Another thing I realized that someone with such a rigid set of “traditional” values would probably place a lot of importance on family loyalty. In other words, he would never cheat on his wife. As soon as I realized this, that dialogue I had thrown in just to increase his evilness went the way of the dodo. In fact, that loyalty to his wife and son added another side to him; a side that was almost gentle. That particular insight was one that still serves me well today. Most villains in games spend all of their screen time talking about nothing but their evil schemes. What happens when they talk about something more down to Earth, something that we can relate to? Well, they become just a little more human.
So what happened to Lysander? Near the end of the game, when the Gallian Empire was on the verge of defeat, he was given a chance to leave and try and start a new life for him and his son or to stay and defend Gallia. He chose the latter, despite knowing that it would almost certainly mean his death. Taken out of the context of the story as a whole, this scene would make Lysander look like a stalwart hero! Sure enough, he did die in the final battle against the player characters. While it was ostensibly a happy ending, some people who played Clean Slate told me that it came at a heavy price. They had felt sorry for Lysander. The pride I felt when I first heard this is something all of us storytellers deserve to experience. To think, I was just going to make him a stereotypical jerk.
The “Fun” Villain: Love to Hate…or Hate to Love
Of course, there is another side to all this. Not every game is serious or heavy and sometimes the villains don’t need to be quite as complex, but they can still be memorable and in my experience, it comes down to two possible paths.
When it comes to less serious stories, we remember villains for one of two reasons: We love to hate them or we hate to love them. I’m going to briefly go outside the video game world for a bit to grab some examples.
“Game of Thrones” has King Joffrey, the psychotic young monarch who is responsible for the shocking death of a major character early in the story. Watching the show or reading George R.R. Martin’s novels, you can’t wait for this little bastard to get his comeuppance. I heard someone say that they would be willing to watch the show for 20 years if they knew Joffrey would die at some point. GIFs of Joffrey getting slapped spread all over the internet. People love to hate him.
In games, you actually have more ways to create this kind of villain because players experience the story in a way that viewers of a television show don’t. You could have a villain constantly derailing your quest or causing inconveniences. They drain all your MP with one of their attacks! They keep blocking the easiest path to your next destination! They stole that great item you just found! Now the villain is not just a menace to the characters, he is a thorn in your side because he is actively inconveniencing you. With a dynamic like that, the players will be desperate for a chance to teach your villain a lesson.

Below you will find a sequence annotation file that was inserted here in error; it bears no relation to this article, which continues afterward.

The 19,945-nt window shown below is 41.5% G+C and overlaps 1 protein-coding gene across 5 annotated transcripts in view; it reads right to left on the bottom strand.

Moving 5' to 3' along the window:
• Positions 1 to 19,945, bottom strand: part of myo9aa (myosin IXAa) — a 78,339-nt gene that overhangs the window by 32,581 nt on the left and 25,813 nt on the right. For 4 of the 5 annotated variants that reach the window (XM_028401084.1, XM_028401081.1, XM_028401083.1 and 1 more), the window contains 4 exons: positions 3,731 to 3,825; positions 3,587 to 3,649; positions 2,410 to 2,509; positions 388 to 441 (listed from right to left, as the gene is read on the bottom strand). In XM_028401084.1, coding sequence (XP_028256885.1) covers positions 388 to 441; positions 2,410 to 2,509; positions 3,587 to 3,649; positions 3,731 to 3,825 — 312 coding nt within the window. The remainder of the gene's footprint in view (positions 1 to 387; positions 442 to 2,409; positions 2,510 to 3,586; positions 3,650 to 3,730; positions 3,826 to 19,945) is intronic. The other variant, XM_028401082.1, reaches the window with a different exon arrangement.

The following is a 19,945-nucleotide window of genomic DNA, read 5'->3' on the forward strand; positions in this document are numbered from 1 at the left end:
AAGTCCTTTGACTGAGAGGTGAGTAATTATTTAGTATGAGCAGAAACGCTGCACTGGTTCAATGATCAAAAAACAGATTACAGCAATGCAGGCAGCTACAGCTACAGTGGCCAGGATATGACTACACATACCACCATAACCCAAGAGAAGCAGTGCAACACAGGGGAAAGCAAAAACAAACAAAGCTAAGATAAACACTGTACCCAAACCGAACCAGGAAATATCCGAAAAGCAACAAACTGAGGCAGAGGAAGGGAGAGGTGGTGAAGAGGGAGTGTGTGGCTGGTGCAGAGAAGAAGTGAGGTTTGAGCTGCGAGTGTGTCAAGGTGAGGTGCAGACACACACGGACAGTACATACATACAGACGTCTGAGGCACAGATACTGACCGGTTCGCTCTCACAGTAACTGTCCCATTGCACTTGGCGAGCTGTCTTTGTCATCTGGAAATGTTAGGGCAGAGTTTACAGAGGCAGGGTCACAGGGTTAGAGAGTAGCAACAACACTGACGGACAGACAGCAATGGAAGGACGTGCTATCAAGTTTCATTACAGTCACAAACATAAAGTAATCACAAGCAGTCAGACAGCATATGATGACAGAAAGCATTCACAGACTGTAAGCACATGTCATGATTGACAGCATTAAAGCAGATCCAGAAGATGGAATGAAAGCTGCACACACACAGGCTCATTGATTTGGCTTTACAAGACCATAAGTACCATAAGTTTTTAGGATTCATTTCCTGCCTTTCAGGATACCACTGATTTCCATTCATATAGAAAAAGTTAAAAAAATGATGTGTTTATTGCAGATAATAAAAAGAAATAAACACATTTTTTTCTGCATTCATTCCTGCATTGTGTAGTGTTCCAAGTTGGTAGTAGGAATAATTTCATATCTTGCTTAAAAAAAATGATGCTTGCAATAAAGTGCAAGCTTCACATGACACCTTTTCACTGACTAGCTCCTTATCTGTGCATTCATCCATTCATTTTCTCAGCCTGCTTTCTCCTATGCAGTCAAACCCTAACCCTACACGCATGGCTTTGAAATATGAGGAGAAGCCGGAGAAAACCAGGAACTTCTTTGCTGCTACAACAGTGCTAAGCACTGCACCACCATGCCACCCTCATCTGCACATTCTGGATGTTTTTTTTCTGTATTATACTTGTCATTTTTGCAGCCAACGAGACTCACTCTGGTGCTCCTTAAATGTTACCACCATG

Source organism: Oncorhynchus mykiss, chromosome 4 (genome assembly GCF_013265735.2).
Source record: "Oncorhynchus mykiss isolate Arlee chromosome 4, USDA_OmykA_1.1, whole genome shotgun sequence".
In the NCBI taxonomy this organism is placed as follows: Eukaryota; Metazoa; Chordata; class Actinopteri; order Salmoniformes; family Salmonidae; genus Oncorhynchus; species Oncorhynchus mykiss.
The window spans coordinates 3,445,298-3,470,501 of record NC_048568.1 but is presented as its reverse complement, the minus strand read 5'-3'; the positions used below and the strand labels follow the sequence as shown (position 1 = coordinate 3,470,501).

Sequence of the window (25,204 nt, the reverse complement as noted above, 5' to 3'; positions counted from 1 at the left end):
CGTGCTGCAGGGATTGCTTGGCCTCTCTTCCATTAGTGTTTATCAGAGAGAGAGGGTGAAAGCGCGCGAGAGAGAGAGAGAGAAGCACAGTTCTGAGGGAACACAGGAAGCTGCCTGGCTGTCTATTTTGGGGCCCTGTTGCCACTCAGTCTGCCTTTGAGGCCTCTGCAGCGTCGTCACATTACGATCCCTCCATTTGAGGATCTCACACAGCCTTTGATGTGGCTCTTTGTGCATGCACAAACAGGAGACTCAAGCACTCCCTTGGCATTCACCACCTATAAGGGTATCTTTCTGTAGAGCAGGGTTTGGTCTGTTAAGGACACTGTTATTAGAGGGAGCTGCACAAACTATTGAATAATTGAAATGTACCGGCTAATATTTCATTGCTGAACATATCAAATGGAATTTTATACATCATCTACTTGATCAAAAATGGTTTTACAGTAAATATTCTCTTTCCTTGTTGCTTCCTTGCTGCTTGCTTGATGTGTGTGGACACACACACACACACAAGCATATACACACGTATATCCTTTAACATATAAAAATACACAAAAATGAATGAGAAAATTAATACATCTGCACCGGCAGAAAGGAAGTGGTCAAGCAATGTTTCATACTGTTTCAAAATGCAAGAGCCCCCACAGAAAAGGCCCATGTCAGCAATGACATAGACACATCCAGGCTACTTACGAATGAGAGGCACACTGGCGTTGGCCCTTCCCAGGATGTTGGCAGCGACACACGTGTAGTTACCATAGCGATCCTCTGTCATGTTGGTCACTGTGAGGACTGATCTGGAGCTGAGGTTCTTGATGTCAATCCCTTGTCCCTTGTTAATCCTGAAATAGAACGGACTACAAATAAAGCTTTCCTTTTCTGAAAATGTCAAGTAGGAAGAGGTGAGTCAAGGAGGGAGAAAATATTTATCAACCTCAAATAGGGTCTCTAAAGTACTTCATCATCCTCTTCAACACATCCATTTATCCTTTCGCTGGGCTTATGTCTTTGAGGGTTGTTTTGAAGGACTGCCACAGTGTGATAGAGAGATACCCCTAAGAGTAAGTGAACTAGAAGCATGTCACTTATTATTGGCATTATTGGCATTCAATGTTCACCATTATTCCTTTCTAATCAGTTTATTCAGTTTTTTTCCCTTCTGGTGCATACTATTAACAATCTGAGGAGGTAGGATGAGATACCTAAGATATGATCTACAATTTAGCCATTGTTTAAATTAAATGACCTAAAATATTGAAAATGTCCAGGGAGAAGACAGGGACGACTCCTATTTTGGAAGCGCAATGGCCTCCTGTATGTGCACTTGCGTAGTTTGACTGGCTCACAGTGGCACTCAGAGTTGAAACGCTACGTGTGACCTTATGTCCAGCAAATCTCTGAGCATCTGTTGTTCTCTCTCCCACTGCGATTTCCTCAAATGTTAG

Now think about Freddy Krueger from the Nightmare on Elm Street movies. He’s scary in the first film, but as the series goes on, something interesting happens. He becomes your pal. After all, he’s really the only consistent character! You eventually start to root for him, which feels a little odd since he’s still slicing up teenagers. The fact remains, however, that you start to enjoy having him around.
Dealing with a villain doesn’t always have to be an unpleasant experience. If their dialogue is funny or if battling them relies on a mechanic that you really enjoy, then you find yourself looking forward to dealing with villains. I always liked bosses in the Zelda games that forced you to hit their own projectiles back at them, so I looked forward to meetings with those antagonists.
Another way to create a fun villain is to go against type. Instead of the typical evil demon, what about an evil elf? We have such a reinforced image of Tolkein elves who talk about destiny and live in the forest that a villain who goes against all those tropes can be delightful. What if a harmless-looking old lady is actually a calculating evil genius? The surprise is part of the fun.
No matter if your villain is complex, sociopathic or funny, or all of the above, there is one overriding truth that will serve you well. Everyone has some kind of motivation. Everyone has a reason for why they do what they do, and it’s not just to be evil. Only a certain type of villain in a certain type of story deserves the full-on flashbacks and monologues treatment. With smaller-scale antagonists, just make sure that at least some clues are given to their feelings and motivations. That touch of humanity makes a big difference and it makes for a compelling villain.